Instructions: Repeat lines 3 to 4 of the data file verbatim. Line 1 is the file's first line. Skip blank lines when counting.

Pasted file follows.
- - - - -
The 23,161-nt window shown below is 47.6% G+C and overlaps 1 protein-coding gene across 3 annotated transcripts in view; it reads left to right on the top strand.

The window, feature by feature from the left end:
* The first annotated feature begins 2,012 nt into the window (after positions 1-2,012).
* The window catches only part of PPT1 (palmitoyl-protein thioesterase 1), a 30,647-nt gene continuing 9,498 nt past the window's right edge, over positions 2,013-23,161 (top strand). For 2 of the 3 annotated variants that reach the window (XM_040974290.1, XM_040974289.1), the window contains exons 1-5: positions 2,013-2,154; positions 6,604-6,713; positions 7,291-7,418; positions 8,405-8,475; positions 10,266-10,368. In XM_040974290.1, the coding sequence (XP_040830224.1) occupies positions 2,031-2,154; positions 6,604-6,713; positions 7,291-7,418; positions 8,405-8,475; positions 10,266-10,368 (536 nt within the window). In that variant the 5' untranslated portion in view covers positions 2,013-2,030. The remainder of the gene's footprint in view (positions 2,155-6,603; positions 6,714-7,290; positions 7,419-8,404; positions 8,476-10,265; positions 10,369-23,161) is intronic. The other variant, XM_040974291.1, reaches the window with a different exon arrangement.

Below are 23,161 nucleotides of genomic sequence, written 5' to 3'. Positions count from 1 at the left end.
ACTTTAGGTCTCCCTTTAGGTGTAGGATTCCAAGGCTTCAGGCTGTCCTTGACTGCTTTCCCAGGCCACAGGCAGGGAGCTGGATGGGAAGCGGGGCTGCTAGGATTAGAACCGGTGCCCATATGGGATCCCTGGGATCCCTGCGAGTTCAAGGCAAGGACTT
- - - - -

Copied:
* The first annotated feature begins 2,012 nt into the window (after positions 1-2,012).
* The window catches only part of PPT1 (palmitoyl-protein thioesterase 1), a 30,647-nt gene continuing 9,498 nt past the window's right edge, over positions 2,013-23,161 (top strand). For 2 of the 3 annotated variants that reach the window (XM_040974290.1, XM_040974289.1), the window contains exons 1-5: positions 2,013-2,154; positions 6,604-6,713; positions 7,291-7,418; positions 8,405-8,475; positions 10,266-10,368. In XM_040974290.1, the coding sequence (XP_040830224.1) occupies positions 2,031-2,154; positions 6,604-6,713; positions 7,291-7,418; positions 8,405-8,475; positions 10,266-10,368 (536 nt within the window). In that variant the 5' untranslated portion in view covers positions 2,013-2,030. The remainder of the gene's footprint in view (positions 2,155-6,603; positions 6,714-7,290; positions 7,419-8,404; positions 8,476-10,265; positions 10,369-23,161) is intronic. The other variant, XM_040974291.1, reaches the window with a different exon arrangement.